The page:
Why do your characters do what they do? Characters must be motivated, have reasons for believing, thinking and behaving as they do.
Behind the motivation, there is always a goal. There should be absolutely no question in the reader’s mind about what the character is trying to achieve.
Often characters are motivated by less than large motives. While not wanting to die or choosing right over wrong are real motivators, less grandiose motivations are part of personality structures and can bring your characters to life. Perhaps a motivation appears to be minor, a desire to “fit” in or a desire to win. A character motivation to find romance could perhaps better be described as a motivation to feel connected.
Not sure if your characters are motivated and have goals? Ask yourself if the reader could clearly explain the motivation without asking the writer. Readers should be able to easily site a character’s motivations for his or her actions.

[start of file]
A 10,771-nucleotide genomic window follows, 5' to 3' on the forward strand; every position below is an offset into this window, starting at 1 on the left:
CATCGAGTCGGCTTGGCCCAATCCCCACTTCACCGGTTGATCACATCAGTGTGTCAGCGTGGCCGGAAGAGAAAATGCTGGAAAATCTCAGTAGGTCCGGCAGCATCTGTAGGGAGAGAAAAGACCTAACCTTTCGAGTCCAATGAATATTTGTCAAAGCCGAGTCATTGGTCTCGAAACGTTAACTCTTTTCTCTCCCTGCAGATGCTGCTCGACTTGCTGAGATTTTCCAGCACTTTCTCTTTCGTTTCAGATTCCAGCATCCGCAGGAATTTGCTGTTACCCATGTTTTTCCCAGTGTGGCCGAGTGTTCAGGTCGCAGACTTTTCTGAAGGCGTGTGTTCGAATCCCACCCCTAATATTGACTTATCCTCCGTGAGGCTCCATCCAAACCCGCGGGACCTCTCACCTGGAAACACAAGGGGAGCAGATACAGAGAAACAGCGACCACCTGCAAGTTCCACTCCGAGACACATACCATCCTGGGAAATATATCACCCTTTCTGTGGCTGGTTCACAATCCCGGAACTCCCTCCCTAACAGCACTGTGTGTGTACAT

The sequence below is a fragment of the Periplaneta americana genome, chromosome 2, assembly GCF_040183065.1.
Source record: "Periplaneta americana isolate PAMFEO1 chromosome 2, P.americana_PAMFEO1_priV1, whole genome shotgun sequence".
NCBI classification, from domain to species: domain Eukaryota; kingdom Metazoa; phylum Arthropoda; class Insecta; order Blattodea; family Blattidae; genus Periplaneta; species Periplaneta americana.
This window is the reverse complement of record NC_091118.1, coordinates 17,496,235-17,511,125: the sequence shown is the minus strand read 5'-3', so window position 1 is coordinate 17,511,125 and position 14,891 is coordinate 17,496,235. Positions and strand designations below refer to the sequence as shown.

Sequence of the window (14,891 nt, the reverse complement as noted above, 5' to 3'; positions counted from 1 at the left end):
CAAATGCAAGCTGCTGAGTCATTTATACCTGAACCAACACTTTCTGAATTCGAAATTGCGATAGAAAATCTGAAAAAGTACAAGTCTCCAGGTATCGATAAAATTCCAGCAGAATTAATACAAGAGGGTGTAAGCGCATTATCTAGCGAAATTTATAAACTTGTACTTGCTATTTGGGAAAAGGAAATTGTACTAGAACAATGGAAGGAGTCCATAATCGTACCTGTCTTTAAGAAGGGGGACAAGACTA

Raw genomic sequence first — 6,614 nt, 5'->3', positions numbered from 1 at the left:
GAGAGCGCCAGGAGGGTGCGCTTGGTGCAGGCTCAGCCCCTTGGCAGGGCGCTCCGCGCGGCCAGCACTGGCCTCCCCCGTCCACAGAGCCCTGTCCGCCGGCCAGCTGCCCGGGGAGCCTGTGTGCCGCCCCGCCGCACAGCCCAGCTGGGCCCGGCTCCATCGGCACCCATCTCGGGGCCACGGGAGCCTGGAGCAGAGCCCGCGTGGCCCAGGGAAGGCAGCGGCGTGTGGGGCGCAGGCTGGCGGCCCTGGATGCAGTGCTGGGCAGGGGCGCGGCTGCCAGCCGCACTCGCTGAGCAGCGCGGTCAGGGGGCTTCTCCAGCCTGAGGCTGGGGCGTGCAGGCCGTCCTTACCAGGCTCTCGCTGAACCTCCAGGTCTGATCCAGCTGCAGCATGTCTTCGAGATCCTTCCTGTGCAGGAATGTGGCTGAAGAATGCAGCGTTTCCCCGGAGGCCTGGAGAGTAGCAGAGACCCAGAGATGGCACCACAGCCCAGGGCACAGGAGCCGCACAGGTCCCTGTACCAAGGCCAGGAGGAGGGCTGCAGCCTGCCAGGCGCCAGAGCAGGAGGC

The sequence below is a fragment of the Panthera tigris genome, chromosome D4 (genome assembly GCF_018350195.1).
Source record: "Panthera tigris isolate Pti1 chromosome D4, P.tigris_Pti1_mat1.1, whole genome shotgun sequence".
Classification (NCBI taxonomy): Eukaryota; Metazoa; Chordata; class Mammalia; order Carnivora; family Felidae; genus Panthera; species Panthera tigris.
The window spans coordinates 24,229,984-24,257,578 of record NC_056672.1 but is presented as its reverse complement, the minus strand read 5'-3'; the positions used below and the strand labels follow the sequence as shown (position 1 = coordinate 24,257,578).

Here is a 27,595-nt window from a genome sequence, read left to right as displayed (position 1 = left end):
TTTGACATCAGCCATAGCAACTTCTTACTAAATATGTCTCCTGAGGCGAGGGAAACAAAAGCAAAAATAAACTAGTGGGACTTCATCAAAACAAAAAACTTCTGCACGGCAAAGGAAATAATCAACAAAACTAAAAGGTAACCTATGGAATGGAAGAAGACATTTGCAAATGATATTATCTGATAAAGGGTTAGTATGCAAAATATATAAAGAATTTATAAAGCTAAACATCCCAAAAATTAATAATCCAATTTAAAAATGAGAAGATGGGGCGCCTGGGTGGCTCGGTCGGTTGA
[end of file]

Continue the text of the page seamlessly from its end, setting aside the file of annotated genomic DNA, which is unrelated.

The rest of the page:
If your novel falls short on motivation, consider either adding motivation or cutting the scene. Remember that motivation must be authentic and present in every scene, not simply a summary for the reader. The motivation must sound like it is truly coming from the character and and not written to simply relate a scene.